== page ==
EO tryouts this year, I skipped practice on Friday. I drove over Saturday morning and I won both of the rounds on Saturday. So I'm reinforced for that but I did get a good night's sleep the night before. And I think that was, I think a lot of it is that was the plan. Like I knew all along, things were going as planned. That was what I was going

to do. I think where that can shift for people is if there's travel plans that change, you get a flat tire, you get stranded in a city, you're running late, a travel delay, an airline is canceled or your dog gets sick and you're out of town, six hours away at the emergency clinic trying to get fluid. Those things, those are what's gonna be causing problems. But if you

are the type that you can get a good night's sleep, wake up the next morning and do it I'm with you, Sarah, as long as it's the plan I think it's not being too cavalier. I think you're fine. - Yeah. I think for the most part, as far as athletic performance, the body has incredible adaptability over a short period of time. So if I've got a big event,

let's say tomorrow, I'm not too worried about how much sleep I'm gonna get tonight. I know that if I'm super excited, pumped up, anxious, whatever, and I don't sleep well. As long as I've been having good sleep, my body will be able to overcome one poor night of sleep. And I can still put in a record breaking Olympic level type performance in just about any event. If you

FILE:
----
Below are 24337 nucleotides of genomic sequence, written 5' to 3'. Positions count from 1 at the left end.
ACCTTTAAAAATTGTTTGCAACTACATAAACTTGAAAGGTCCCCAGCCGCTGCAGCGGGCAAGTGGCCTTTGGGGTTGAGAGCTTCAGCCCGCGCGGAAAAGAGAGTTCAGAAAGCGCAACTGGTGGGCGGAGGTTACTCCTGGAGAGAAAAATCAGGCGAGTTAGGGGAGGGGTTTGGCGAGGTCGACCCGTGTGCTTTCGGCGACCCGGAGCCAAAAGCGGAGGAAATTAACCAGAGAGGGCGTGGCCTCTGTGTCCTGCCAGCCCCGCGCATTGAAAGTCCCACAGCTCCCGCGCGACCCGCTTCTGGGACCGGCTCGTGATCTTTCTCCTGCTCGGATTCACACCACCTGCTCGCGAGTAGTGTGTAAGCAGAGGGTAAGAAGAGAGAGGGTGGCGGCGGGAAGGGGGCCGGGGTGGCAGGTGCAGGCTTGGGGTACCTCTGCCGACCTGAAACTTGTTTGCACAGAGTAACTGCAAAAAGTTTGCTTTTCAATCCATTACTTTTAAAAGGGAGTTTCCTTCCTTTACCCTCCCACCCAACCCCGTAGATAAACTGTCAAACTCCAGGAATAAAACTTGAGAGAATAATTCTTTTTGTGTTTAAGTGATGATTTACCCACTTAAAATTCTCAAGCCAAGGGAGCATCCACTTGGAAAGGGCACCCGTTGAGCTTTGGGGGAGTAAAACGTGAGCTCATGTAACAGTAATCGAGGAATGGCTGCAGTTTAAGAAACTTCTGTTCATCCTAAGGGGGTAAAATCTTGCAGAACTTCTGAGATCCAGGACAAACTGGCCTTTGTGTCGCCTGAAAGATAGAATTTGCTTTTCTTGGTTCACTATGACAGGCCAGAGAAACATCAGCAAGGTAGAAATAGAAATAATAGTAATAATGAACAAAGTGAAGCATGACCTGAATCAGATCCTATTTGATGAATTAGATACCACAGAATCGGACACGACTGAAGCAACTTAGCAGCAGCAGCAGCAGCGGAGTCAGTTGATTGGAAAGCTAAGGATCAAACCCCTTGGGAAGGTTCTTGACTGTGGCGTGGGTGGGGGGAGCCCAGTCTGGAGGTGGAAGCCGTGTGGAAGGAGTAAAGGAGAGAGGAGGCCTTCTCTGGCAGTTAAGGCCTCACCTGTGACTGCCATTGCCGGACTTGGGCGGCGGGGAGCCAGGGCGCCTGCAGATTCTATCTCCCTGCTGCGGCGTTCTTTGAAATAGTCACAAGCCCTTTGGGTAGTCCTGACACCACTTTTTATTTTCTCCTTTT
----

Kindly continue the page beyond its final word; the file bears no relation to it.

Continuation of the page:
have not been sleeping for two weeks straight coming into your Olympic final, you're probably not going to do well. So I think that's something to keep in mind. The other thing I'll say is that in dog years, Janice, in her prime, she's like four years old, four or five, I'm more like six or seven and getting really close to eight. And so I will share that back I

think it was in February, I needed a disc in my back so I was out no agility, no running anything for four months. So I hadn't done any agility. Rehab came all the way back, was lifting weights can walk and all this stuff. And then we were taping the short sequences for the golden just a couple days ago. I could have trained earlier like several weeks before, but